MODERATE DRINKING: HOW MUCH ALCOHOL IS IN YOUR DRINK?

moderate drinking, drinking guidelines, gateway treatment centersEven conscientious drinkers who limit themselves to one or two alcoholic beverages could easily find themselves beyond the legal limit for driving in addition to unknowingly putting their health at risk warns The National Alcohol Beverage Control Association.

Drinks served in bars and restaurants often contain more alcohol than people realize. When you consider the alcohol volume, the size of the pour and the size of glass your drink arrives in, there can be a lot of variance,” explains Gateway Foundation Clinical Director Dr . Phil Welches.

The USDA’s Dietary Guidelines define moderate drinking as one drink a day for women and up to two drinks a day for men.

So what can you do if you’re trying to moderate the amount of alcohol you drink? In some situations, careful label reading and measuring will help ensure you don’t overdo it.

  • At home, measure the pour a couple of times in the same size glass so you know what a standard drink looks like.
  • At bars and restaurants, assume that poured drinks are more like one-and-a- half standard drinks and maybe even more for mixed cocktails, such as martinis and Long Island iced teas.
  • If the alcohol volume is higher than a standard “drink,” drink less.

Then it’s simply a matter of sticking to the limit you set for yourself. Once you reach your max, drink water to make sure you stay in control and help protect yourself from dehydration and a hangover.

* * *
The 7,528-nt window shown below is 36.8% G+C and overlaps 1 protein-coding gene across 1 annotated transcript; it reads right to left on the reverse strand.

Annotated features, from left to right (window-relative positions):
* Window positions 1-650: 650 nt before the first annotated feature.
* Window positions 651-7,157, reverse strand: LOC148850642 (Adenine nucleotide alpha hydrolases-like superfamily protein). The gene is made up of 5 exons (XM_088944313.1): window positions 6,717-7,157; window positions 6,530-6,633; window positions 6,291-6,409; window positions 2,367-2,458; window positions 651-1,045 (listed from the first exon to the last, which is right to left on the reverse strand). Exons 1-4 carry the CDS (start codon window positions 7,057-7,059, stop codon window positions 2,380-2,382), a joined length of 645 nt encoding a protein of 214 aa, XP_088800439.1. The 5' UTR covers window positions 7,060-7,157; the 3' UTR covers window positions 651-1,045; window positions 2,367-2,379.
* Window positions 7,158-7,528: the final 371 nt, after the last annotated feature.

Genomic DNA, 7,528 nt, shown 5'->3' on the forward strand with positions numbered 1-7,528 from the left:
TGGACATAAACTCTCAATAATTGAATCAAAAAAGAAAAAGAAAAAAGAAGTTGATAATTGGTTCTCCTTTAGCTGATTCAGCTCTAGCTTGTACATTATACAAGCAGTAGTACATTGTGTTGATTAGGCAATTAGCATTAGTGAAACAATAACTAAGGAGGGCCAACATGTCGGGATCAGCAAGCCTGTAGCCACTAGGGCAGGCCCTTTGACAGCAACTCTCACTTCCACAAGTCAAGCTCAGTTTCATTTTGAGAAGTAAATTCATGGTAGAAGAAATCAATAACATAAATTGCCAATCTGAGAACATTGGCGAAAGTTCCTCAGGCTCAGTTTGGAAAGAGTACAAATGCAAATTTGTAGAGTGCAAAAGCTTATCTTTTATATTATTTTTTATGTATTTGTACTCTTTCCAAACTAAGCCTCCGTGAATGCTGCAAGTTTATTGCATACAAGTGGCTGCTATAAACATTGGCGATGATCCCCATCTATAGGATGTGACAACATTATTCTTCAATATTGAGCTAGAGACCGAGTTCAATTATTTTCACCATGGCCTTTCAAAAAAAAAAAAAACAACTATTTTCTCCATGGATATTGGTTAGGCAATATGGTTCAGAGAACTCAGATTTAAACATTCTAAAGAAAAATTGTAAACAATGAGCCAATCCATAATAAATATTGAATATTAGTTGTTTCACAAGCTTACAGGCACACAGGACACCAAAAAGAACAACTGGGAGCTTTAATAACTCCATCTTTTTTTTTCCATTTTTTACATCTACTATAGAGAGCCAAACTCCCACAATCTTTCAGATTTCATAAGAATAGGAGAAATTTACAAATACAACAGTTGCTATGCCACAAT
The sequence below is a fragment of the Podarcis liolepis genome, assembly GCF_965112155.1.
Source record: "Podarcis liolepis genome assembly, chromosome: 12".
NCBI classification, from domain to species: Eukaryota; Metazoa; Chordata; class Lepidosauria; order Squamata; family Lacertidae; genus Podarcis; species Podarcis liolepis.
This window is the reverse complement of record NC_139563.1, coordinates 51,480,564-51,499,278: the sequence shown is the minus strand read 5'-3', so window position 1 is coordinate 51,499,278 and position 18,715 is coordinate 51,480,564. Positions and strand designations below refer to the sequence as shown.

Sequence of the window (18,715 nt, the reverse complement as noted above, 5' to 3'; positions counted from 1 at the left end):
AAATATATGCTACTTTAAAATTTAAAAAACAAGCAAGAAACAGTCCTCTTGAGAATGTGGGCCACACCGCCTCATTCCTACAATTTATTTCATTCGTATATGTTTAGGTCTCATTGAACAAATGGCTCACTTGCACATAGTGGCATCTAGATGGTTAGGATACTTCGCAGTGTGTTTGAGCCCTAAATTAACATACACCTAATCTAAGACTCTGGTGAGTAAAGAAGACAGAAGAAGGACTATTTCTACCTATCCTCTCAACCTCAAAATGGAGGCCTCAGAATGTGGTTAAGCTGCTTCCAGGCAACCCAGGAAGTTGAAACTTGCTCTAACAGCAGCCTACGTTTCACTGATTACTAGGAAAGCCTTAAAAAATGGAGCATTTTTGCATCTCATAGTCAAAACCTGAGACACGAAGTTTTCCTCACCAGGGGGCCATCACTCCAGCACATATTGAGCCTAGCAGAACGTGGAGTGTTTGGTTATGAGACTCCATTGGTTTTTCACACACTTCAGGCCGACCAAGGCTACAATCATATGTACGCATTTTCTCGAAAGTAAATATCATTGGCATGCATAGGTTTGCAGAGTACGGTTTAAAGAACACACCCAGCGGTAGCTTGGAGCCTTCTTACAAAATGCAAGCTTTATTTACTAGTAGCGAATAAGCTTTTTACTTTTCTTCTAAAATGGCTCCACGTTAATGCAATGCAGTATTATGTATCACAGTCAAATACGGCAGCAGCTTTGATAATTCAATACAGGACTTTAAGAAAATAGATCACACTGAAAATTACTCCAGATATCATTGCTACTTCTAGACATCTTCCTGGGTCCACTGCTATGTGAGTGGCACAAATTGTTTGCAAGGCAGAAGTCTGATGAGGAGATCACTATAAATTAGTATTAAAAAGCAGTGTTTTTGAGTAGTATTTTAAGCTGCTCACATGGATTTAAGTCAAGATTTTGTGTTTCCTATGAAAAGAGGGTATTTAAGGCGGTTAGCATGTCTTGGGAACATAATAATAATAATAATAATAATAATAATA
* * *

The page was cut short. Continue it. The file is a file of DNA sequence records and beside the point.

To understand the warning signs of alcohol abuse, what it means to be a functioning alcoholic, how to help someone who may be struggling with alcohol dependence and more, visit RecoverGateway.org/alcohol-abuse

Alcohol Dependency & Women

Drinking Alcohol Poses More Health Risks for Women

A considerable downside of frequent alcohol consumption is a higher rate of health risks —especially for women. Women’s bodies are more sensitive to the effects of alcohol than men’s bodies. As a result, women who drink are more prone to particular health risks, including breast cancer, heart disease and liver damage.

Women and Men should know the USDA guidelines and consume moderate amounts of alcohol. A standard drink is roughly 14 grams of pure alcohol, which is found in:

  • 12 ounces of beer
  • 5 ounces of wine
  • 1.5 ounces of distilled spirits

The USDA defines moderate drinking as:

  • Up to 1 drink per day for women
  • Up to 2 drinks per day for men

It’s important to note that alcohol effects each person differently based on factors that can include weight, general health and family health history. Even within the USDA moderate drinking definition, abuse can occur if alcohol is consumed too quickly or if other underlying issues exist.

Women Report their “Usual number of drinks per drinking occasion”

  • 1 Drink – 48.2% of women
  • 2 Drinks – 29.9 % of women
  • 3+ Drinks – 21.9% of women

Consumption reports from women past-year drinkers ages 18+. According to the National Epidemiologic Survey on Alcohol and Related Conditions.

Learn more about Alcohol Abuse and Women.

Why do women face higher risk of Alcohol Dependency?

Research shows that women start to have alcohol-related problems at lower drinking levels than men. One explanation is on average, women weigh less than men. In addition, alcohol disperses in body water, and pound for pound, women have less water in their bodies than men. So after a man and woman of the same weight drink the same amount of alcohol, the woman’s blood alcohol concentration will tend to be higher. Other biological differences, including hormones, may contribute, as well.